13. There was a great television ad for soup a while back that I think pretty much every parent could relate to. The ad showed a mother walking down the aisle of the supermarket, pushing a cart with a toddler, and another little one racing around near the cart. The voice coming over the supermarket loudspeaker warned about an impending storm, with road closings, and school cancellations. Continue reading "How to Grocery Shop with Kids Without Losing Your Mind" » View the full article
  14. The Angels’ Justin Upton hits a two-run home run during the 10th inning of Monday’s 6-3 victory over the Padres in San Diego. (Photo by Denis Poroy/Getty Images) SAN DIEGO, CA – AUGUST 13: Eric Young Jr. #9 of the Los Angeles Angels scores on a wild pitch ahead of the tag by Clayton Richard #3 of the San Diego Padres during the third inning of a baseball game at PETCO Park on August 13, 2018 in San Diego, California. (Photo by Denis Poroy/Getty Images) Sound The gallery will resume inseconds Los Angeles Angels’ Eric Young Jr. (9) slides home ahead of the throw on a wild pitch during the third inning of a baseball game against the San Diego Padres Monday, Aug. 13, 2018, in San Diego. (AP Photo/Orlando Ramirez) Los Angeles Angels starting pitcher Andrew Heaney works against a San Diego Padres batter during the first inning of a baseball game Monday, Aug. 13, 2018, in San Diego. (AP Photo/Orlando Ramirez) SAN DIEGO, CA – AUGUST 13: Andrew Heaney #28 of the Los Angeles Angels pitches during the second inning of a baseball game against the San Diego Padres at PETCO Park on August 13, 2018 in San Diego, California. (Photo by Denis Poroy/Getty Images) Los Angeles Angels starting pitcher Andrew Heaney, left, reacts on the mound after giving up a home run to San Diego Padres’ Freddy Galvis during the third inning of a baseball game Monday, Aug. 13, 2018, in San Diego. (AP Photo/Orlando Ramirez) San Diego Padres’ Eric Hosmer is greeted in the dugout after hitting a sacrifice fly during the eighth inning of a baseball game against the Los Angeles Angels, Monday, Aug. 13, 2018, in San Diego. (AP Photo/Orlando Ramirez) SAN DIEGO, CA – AUGUST 13: Clayton Richard #3 of the San Diego Padres pitches during the second inning of a baseball game against the Los Angeles Angels at PETCO Park on August 13, 2018 in San Diego, California. (Photo by Denis Poroy/Getty Images) SAN DIEGO, CA – AUGUST 13: Jose Briceno #10 of the Los Angeles Angels hits a solo home run during the third inning of a baseball game against the San Diego Padres at PETCO Park on August 13, 2018 in San Diego, California. (Photo by Denis Poroy/Getty Images) SAN DIEGO, CA – AUGUST 13: Clayton Richard #3 of the San Diego Padres stands on the mound after giving up a solo home run to Jose Briceno #10 of the Los Angeles Angels during the third inning of a baseball game at PETCO Park on August 13, 2018 in San Diego, California. (Photo by Denis Poroy/Getty Images) SAN DIEGO, CA – AUGUST 13: Jose Briceno #10 of the Los Angeles Angels looks skyward next to Austin Hedges #18 of the San Diego Padres after hitting a solo home run during the third inning of a baseball game at PETCO Park on August 13, 2018 in San Diego, California. (Photo by Denis Poroy/Getty Images) Los Angeles Angels’ Jose Briceno (10) is greeted at the dugout by Andrew Heaney after Briceno hit a home run during the second inning of a baseball game against the San Diego Padres Monday, Aug. 13, 2018, in San Diego. (AP Photo/Orlando Ramirez) SAN DIEGO, CA – AUGUST 13: Manuel Margot #7 of the San Diego Padres makes a diving catch on a ball hit by Jefry Marte #19 of the Los Angeles Angels during the fourth inning of a baseball game at PETCO Park on August 13, 2018 in San Diego, California. (Photo by Denis Poroy/Getty Images) SAN DIEGO, CA – AUGUST 13: Freddy Galvis #13 of the San Diego Padres is congratulated by Jose Pirela #2 after hitting a solo home run during the third inning of a baseball game against the Los Angeles Angels at PETCO Park on August 13, 2018 in San Diego, California. (Photo by Denis Poroy/Getty Images) SAN DIEGO, CA – AUGUST 13: Andrew Heaney #28 of the Los Angeles Angels pitches during the first inning of a baseball game against the San Diego Padres at PETCO Park on August 13, 2018 in San Diego, California. (Photo by Denis Poroy/Getty Images) SAN DIEGO, CA – AUGUST 13: Jose Pirela #2 of the San Diego Padres throws over Kole Calhoun #56 of the Los Angeles Angels as he tries to turn a double play during the sixth inning of a baseball game at PETCO Park on August 13, 2018 in San Diego, California. (Photo by Denis Poroy/Getty Images) SAN DIEGO, CA – AUGUST 13: Kole Calhoun #56 of the Los Angeles Angels hits a single during the eighth inning of a baseball game against the San Diego Padres at PETCO Park on August 13, 2018 in San Diego, California. (Photo by Denis Poroy/Getty Images) SAN DIEGO, CA – AUGUST 13: Freddy Galvis #13 of the San Diego Padres hits a single during the eighth inning of a baseball game against the Los Angeles Angels at PETCO Park on August 13, 2018 in San Diego, California. (Photo by Denis Poroy/Getty Images) SAN DIEGO, CA – AUGUST 13: Kole Calhoun #56 of the Los Angeles Angels hits an RBI double during the tenth inning of a baseball game against the San Diego Padres at PETCO Park on August 13, 2018 in San Diego, California. (Photo by Denis Poroy/Getty Images) SAN DIEGO, CA – AUGUST 13: Kole Calhoun #56 of the Los Angeles Angels hits an RBI double during the tenth inning of a baseball game against the San Diego Padres at PETCO Park on August 13, 2018 in San Diego, California. (Photo by Denis Poroy/Getty Images) SAN DIEGO, CA – AUGUST 13: Kole Calhoun #56 of the Los Angeles Angels hits an RBI double during the tenth inning of a baseball game against the San Diego Padres at PETCO Park on August 13, 2018 in San Diego, California. (Photo by Denis Poroy/Getty Images) SAN DIEGO, CA – AUGUST 13: Shohei Ohtani #17 of the Los Angeles Angels scores during the tenth inning of a baseball game against the San Diego Padres at PETCO Park on August 13, 2018 in San Diego, California. (Photo by Denis Poroy/Getty Images) SAN DIEGO, CA – AUGUST 13: Shohei Ohtani #17 of the Los Angeles Angels scores in front of Austin Hedges #18 of the San Diego Padres during the tenth inning of a baseball game at PETCO Park on August 13, 2018 in San Diego, California. (Photo by Deis Poroy/Getty Images) SAN DIEGO, CA – AUGUST 13: Shohei Ohtani #17 of the Los Angeles Angels celebrates after scoring during the tenth inning of a baseball game against the San Diego Padres at PETCO Park on August 13, 2018 in San Diego, California. (Photo by Denis Poroy/Getty Images) SAN DIEGO, CA – AUGUST 13: Justin Upton #8 of the Los Angeles Angels hits a two-run home run during the tenth inning of a baseball game against the San Diego Padres at PETCO Park on August 13, 2018 in San Diego, California. (Photo by Denis Poroy/Getty Images) Show Caption of Expand SAN DIEGO — After a rough weekend in which the Angels lost twice and emptied out their bullpen, they needed a victory and a deep outing from their starter. A string of big hits and a perfect suicide squeeze provided the former, while Andrew Heaney supplied the latter. Kole Calhoun’s ground-rule double and Justin Upton’s two-run home run, sandwiched around a perfectly executed suicide from David Fletcher, gave the Angels a 6-3, 10-inning victory over the San Diego Padres on Monday night. Although the offense came too late for Heaney to get credit for the victory, he nonetheless did just what the Angels needed, pitching 7-1/3 innings and allowing just two runs. Heaney was dominant for most of the game, and when he began to falter, Justin Upton picked him up. After back-to-back singles to start the eighth, Heaney gave up a deep drive to pinch-hitter Eric Hosmer. Upton leaped at the left-field fence and robbed Hosmer of a three-run homer, although the sacrifice fly still tied the score. Sign up for Home Turf and get exclusive stories every SoCal sports fan must read, sent daily. Subscribe here. With the score still 2-2 in the 10th, Calhoun blasted a double into left-center, driving in Eric Young Jr. with the go-ahead run. Fletcher then pushed a perfect bunt to the right side as Shohei Ohtani streaked home. Upton punctuated the victory with a two-run homer, his 25th of the season. The Angels needed Heaney to give them some innings because starter Tyler Skaggs had been knocked out in the fourth on Saturday and they used all relievers to replace injured Nick Tropeano on Sunday. Heaney could have pitched on Sunday on four days rest, but the Angels opted to give him an extra day after he’d allowed five runs in five innings, with a slight dip in velocity, in his last outing. He looked sharp this time. He came out throwing his normal 92 mph, and he was pounding the strike zone and getting the Padres hitters to make quick outs. Related Articles Prospect Taylor Ward set for major league debut with Angels Angels’ Shohei Ohtani increases bullpen workload as he moves to return Angels exhaust their bullpen again in second consecutive loss to Oakland A’s Tyler Skaggs returns to Angels disabled list as Eduardo Paredes returns to the majors Tyler Skaggs puts Angels in a hole that leaves Mike Scioscia trying something new He retired the first six hitters of the game on 29 pitches. Freddy Galvis tagged Heaney for a homer leading off the third, but Heaney then responded by retiring the next 12 hitters. After six innings, he’d still thrown only 73 pitches. He worked around a two-on, one-out jam with a couple strikeouts in the seventh, and Upton helped him avoid more serious trouble with his home-run saving catch in the eighth. The Angels had not given him much margin for error, because their offense in support of him was limited to the third inning. After the Angels’ first six hitters were retired by Clayton Richard, José Briceño led off the third by belting a homer into the upper deck in left field, a 423-foot shot. It was Briceño’s third homer of the season, and first since he’d homered in his first two major-league starts, back in May. Young followed with a dribbler about 15 feet in front of the plate. Catcher Austin Hedges and Richard each gave way to the other, and Young had an infield hit. Young came around on a ground ball and a wild pitch. More to come on this story. View the full article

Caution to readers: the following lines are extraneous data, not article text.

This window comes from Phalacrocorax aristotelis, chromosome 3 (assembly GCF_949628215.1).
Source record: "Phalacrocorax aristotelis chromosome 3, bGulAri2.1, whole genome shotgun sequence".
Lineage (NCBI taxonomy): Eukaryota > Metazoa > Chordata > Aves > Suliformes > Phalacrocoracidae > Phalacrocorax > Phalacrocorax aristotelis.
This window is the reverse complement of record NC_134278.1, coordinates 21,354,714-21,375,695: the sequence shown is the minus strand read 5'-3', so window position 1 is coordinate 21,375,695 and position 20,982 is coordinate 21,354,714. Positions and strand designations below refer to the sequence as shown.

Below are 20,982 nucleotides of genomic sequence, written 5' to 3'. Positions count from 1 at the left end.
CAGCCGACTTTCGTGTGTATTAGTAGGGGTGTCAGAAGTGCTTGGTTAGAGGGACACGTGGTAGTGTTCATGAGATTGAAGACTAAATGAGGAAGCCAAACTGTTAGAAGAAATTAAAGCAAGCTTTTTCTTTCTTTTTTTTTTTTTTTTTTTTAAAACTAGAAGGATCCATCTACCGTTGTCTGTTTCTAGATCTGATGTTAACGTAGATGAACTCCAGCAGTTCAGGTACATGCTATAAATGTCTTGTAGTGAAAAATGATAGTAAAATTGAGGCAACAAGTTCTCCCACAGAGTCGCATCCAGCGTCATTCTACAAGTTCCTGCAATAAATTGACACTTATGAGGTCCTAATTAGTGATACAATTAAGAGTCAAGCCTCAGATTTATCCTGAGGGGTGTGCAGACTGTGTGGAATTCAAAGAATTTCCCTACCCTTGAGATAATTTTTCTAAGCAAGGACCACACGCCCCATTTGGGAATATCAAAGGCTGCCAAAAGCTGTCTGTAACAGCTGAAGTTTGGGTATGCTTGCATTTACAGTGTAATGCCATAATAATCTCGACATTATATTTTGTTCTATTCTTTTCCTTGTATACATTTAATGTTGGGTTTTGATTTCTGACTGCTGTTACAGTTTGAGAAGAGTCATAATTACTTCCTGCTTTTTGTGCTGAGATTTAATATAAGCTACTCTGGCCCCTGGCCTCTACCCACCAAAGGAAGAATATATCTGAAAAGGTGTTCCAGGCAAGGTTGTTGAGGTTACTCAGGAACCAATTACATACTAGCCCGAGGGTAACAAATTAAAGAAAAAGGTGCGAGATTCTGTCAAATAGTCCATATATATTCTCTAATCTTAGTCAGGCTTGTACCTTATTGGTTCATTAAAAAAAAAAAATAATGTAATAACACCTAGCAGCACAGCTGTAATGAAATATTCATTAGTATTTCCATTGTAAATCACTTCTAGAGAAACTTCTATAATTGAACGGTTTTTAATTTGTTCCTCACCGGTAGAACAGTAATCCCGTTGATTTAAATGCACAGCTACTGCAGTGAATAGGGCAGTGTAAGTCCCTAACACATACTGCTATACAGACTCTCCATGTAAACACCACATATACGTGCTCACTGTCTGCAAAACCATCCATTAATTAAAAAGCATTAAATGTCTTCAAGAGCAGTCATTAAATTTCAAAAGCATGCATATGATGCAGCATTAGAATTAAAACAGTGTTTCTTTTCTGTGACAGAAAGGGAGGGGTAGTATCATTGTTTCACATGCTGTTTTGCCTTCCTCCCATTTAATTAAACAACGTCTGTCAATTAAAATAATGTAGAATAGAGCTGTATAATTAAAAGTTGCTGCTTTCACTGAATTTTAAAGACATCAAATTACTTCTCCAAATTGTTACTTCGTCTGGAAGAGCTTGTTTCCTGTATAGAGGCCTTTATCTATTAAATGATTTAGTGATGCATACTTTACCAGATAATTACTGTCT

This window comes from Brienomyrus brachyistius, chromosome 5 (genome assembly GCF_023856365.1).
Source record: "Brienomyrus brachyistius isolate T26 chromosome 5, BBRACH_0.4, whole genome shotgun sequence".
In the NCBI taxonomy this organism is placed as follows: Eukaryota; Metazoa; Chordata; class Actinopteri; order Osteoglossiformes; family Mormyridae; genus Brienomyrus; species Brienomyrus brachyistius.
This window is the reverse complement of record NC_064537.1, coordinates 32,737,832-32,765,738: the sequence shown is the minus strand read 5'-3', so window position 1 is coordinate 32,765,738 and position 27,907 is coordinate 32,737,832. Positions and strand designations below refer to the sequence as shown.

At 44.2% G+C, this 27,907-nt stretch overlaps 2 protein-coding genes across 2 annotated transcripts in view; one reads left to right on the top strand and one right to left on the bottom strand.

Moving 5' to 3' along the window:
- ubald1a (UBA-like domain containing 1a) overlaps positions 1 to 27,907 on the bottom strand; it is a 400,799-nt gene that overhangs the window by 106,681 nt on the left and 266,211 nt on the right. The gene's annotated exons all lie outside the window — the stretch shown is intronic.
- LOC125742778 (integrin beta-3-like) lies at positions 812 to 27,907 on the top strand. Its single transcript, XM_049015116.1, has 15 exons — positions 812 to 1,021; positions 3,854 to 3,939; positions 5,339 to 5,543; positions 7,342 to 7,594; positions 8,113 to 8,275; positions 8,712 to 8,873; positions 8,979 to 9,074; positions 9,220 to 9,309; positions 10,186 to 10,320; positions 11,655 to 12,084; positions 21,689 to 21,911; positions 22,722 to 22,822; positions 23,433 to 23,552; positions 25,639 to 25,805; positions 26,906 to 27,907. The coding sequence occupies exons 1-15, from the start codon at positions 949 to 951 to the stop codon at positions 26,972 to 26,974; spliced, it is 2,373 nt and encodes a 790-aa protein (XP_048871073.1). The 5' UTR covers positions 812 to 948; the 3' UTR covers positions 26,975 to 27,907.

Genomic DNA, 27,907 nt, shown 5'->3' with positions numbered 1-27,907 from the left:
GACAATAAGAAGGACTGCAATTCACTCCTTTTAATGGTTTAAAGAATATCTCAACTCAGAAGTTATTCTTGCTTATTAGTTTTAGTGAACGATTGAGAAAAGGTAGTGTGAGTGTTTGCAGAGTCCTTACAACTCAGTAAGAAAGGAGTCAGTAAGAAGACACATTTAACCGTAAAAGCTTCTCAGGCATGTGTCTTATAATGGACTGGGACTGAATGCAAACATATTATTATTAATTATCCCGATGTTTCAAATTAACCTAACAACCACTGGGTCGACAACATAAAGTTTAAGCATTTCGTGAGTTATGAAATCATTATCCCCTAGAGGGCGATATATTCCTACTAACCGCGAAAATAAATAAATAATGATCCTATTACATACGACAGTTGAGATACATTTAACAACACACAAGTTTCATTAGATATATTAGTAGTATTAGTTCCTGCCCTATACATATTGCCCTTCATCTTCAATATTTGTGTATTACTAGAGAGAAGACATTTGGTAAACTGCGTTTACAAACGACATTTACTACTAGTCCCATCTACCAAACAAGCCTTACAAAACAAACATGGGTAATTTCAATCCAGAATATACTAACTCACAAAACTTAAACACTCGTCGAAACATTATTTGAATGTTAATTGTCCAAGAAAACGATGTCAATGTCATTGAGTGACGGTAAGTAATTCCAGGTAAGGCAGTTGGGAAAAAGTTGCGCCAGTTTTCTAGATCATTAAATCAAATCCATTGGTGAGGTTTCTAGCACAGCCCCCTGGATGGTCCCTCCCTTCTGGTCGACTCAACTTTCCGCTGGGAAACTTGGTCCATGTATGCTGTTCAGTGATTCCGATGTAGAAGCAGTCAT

15. SAN DIEGO — Taylor Ward dressed in a corner of the Angels clubhouse on Monday, in front of a locker with no name plate. Ward was at the doorstep, but not yet through the door, to fulfill his dream – and the dream of Angels fans starved to see the touted prospect play in the majors. The Angels brought the third baseman up from Triple-A on Monday, in order to activate him for his big-league debut on Tuesday. The extra day allows him to get his bearings in the new surroundings before he needs to play. Starting Tuesday, expect him to get regular starts at third base, although Manager Mike Scioscia wouldn’t commit to just how regularly. “He’s going to get a good chance to play,” Scioscia said. “It’s tough to project how much playing time a guy will get because you’re still looking for production and performance. We don’t want to give him too much where a young kid is swallowed by the experience, but we think he’s ready for it and he’ll get a chance to meet the challenge.” Sign up for Home Turf and get exclusive stories every SoCal sports fan must read, sent daily. Subscribe here. Ward, 24, was the Angels’ first-round pick in 2015, as a catcher. His stock dropped as he struggled in his first years in the farm system, with neither his offense nor his defensive living up to expectations. However, this season the Angels moved him from behind the plate to third, and he blossomed. He hit .345 with a .973 OPS at Double-A, and then .352 with a .979 OPS at Triple-A, earning the call to the majors. Keith Johnson, his manager at Triple-A, said he thinks being freed of the responsibility of catching helped his bat come to life. “Playing third base is still a mental position, but not so much as a catcher,” said Johnson, who is now up as a coach with the major league staff. “I think it freed his mind up a little. He’s also probably fresher.” As for his defense at third, Johnson said Ward has also “come a lot further in a short period of time than I thought he would. … He’s taken to it pretty good so far.” Related Articles Angels exhaust their bullpen again in second consecutive loss to Oakland A’s Tyler Skaggs returns to Angels disabled list as Eduardo Paredes returns to the majors Tyler Skaggs puts Angels in a hole that leaves Mike Scioscia trying something new Angels’ Shohei Ohtani passes another test on way back from arm injury Angels edge A’s in a battle of changed teams View the full article